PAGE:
Appeal from a judgment of conviction entered in the United States District Court for the District of Connecticut (Zampano, J.), for engaging in the business of dealing in firearms without a license in violation of 18 U.S.C. §§ 922(a)(1) and 924(a). Affirmed.
Waterman and Gurfein, Circuit Judges, and Blumenfeld, District Judge.*fn*
Apuzzo was convicted in a one-count indictment of having engaged in the business of dealing in firearms without a license in violation of 18 U.S.C. §§ 922(a)(1) and 924(a). In addition to a claim of entrapment, appellant raises three claims of error.
The first relates to a pretrial ruling by Judge Zampano that if the defendant took the stand the court would allow evidence of a New Jersey misdemeanor conviction for the possession and transportation of untaxed cigarettes to be used for impeachment. The appellant took the stand and testified to this prior conviction on direct examination, apparently to avoid the prejudice that might result from its being brought out for the first time on cross-examination. Apuzzo contends that the judge's ruling was prejudicial error under the new Federal Rules of Evidence, Rule 609(a). He contends that the crime mentioned was not the kind of crime which was admissible for impeachment under Rule 609, because it was only a misdemeanor.
In United States v. De Angelis, 490 F.2d 1004 (2d Cir.), cert. denied, 416 U.S. 956, 94 S. Ct. 1970, 40 L. Ed. 2d 306 (1974), we held that a conviction for possession and transportation of untaxed cigarettes, the precise offense here, was not unrelated to veracity, and hence was admissible. Appellant now asks us to hold, however, that in view of the language of Rule 609(a)(2), which requires that in the case of a misdemeanor the conviction involve "dishonesty or false statement," the De Angelis case is no longer law. We decline to do so in the circumstances of this case.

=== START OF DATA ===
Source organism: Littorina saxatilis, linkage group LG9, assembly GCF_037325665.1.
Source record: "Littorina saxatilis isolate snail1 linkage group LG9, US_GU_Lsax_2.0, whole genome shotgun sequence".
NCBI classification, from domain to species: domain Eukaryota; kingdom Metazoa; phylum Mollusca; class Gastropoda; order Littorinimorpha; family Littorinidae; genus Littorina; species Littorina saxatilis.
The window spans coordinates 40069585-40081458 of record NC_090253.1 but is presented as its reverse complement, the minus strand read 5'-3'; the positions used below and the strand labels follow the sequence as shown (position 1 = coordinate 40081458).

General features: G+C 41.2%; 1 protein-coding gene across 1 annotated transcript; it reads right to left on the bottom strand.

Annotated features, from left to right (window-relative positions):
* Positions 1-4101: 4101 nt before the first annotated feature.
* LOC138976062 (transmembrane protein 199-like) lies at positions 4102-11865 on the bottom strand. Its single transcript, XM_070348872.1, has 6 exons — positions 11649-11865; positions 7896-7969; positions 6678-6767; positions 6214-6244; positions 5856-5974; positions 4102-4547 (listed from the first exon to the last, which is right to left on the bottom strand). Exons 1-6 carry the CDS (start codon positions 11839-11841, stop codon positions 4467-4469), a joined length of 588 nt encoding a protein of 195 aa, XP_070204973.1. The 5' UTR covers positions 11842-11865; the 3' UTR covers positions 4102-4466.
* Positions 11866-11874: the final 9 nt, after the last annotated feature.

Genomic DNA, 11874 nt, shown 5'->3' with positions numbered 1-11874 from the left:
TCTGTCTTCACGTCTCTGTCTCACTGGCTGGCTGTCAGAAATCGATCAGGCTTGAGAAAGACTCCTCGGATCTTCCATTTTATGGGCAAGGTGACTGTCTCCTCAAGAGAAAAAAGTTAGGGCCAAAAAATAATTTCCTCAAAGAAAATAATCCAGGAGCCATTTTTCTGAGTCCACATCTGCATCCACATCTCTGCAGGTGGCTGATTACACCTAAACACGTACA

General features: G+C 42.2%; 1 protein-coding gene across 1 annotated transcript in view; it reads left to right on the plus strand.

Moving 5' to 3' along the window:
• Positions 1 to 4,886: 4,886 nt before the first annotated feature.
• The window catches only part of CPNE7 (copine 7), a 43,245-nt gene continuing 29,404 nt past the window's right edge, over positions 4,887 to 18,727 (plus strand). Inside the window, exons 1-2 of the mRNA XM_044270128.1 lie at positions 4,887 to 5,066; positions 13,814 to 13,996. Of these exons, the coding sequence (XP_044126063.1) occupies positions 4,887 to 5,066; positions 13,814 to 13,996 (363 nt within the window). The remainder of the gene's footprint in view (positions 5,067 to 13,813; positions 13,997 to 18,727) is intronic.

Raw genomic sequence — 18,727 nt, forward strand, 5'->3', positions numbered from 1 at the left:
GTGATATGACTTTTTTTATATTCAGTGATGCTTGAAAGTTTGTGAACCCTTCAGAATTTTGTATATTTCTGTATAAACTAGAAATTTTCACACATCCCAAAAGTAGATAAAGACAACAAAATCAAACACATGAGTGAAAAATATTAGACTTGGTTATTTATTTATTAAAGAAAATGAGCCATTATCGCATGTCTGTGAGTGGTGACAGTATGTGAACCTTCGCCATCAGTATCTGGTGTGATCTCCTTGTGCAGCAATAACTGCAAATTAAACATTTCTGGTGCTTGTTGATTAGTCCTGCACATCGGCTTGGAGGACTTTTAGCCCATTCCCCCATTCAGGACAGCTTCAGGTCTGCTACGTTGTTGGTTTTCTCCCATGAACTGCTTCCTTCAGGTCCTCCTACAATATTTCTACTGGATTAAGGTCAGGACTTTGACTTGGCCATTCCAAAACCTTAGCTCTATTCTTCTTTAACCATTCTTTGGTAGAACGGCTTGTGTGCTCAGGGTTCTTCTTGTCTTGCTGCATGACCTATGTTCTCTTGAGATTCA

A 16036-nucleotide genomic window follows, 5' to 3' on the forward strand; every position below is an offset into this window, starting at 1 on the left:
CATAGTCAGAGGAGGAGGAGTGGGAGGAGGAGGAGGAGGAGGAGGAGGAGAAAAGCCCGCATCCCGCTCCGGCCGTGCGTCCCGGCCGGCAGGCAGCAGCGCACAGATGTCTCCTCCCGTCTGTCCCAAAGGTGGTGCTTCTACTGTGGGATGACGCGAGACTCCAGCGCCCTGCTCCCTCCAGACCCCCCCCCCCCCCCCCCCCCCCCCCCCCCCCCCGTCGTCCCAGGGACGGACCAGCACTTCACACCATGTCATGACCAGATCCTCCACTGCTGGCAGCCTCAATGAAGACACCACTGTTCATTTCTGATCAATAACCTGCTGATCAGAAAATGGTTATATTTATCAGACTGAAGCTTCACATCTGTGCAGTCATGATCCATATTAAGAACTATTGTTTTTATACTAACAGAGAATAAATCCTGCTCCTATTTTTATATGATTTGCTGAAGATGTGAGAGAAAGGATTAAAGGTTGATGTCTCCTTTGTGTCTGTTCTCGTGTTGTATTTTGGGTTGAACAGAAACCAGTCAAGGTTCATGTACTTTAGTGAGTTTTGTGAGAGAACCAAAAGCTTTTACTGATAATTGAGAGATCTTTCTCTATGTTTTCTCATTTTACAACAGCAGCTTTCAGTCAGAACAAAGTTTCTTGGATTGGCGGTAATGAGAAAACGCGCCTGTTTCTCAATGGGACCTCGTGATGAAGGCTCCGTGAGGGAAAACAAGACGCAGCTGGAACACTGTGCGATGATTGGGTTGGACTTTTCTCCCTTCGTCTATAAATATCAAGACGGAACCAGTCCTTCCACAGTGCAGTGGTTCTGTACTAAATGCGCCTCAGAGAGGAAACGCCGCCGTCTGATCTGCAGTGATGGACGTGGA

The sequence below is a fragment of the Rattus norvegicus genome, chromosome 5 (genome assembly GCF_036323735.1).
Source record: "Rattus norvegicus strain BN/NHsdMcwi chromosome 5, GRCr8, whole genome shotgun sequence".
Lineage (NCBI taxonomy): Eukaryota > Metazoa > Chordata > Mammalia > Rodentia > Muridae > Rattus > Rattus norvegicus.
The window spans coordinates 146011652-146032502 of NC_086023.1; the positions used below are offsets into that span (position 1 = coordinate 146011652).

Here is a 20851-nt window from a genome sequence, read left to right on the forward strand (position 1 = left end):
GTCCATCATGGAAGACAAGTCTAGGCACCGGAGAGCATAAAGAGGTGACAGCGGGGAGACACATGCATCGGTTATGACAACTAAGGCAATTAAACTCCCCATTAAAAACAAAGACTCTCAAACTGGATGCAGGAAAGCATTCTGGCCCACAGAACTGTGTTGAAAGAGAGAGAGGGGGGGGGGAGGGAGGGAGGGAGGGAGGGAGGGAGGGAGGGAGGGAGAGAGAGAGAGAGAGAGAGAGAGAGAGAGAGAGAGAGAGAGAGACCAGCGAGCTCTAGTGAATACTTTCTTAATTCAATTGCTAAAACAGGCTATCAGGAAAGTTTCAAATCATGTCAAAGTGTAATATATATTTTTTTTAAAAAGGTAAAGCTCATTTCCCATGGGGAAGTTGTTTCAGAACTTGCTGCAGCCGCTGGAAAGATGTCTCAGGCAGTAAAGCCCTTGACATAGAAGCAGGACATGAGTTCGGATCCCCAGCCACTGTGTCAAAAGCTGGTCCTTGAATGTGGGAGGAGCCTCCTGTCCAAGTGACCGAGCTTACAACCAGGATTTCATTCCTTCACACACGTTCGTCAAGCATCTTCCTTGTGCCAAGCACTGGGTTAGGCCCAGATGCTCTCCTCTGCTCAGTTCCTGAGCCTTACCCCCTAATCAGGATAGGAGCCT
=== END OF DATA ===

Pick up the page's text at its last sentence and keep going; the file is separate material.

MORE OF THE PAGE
The conviction for possession and transportation of untaxed cigarettes is similar to the crime for which appellant was on trial, namely, engaging in the business of dealing in firearms without a license. It was therefore, in any event, admissible as evidence tending to show a predisposition to commit the crime, such evidence being open to proof when the defense is entrapment. United States v. Russell, 411 U.S. 423, 36 L. Ed. 2d 366, 93 S. Ct. 1637 (1973); United States v. Koska, 443 F.2d 1167, 1169 (2d Cir.), cert. denied, 404 U.S. 852, 30 L. Ed. 2d 92, 92 S. Ct. 92 (1971). In any event, as we noted in United States v. Hayes, 553 F.2d 824, slip op. at 3129 (2d Cir. 1977), a crime which involves defrauding the revenue stands high in the category of crimes affecting veracity. See United States v. De Angelis, supra. We find no error in the ruling below.
Appellant also contends that a statement by a government informant called by the appellant to the effect that the defendant was dealing in stolen goods constituted reversible error. We find that the answer was not anticipated by the prosecutor and was non-responsive. The judge immediately told the jury to disregard it. In these circumstances, we hold that the failure to grant a mistrial because of the response of the witness was not error or, if error, was harmless error.
The next claim is that with respect to the defense of entrapment there was insufficient evidence of predisposition. We do not agree. The jury could have believed Bourgeois, an informant, who testified that it was Apuzzo who first mentioned the subject of firearms by indicating that he had a number of firearms to sell; that Apuzzo indeed sold these firearms to a stranger before the government agent could buy them; that Apuzzo had called him before the final sale in April 1976, and indicated that he had additional firearms to sell, but that he had been unable to contact Peterson, the government agent. Peterson testified as well that Apuzzo asked him whether he could take any additional rifles and that Apuzzo said he could also procure handguns. Another agent testified that appellant asked whether they would be interested in an additional thirty pistols. The entire tenor of these conversations indicates that Apuzzo was ready without persuasion to commit the offense charged and that there was ample evidence to sustain the jury verdict.
The last question raised on appeal relates to an allegedly improper summation by the Assistant United States Attorney. We have reviewed the summation and while it was vigorous, it did not cross the line of propriety.
Accordingly, the conviction is affirmed.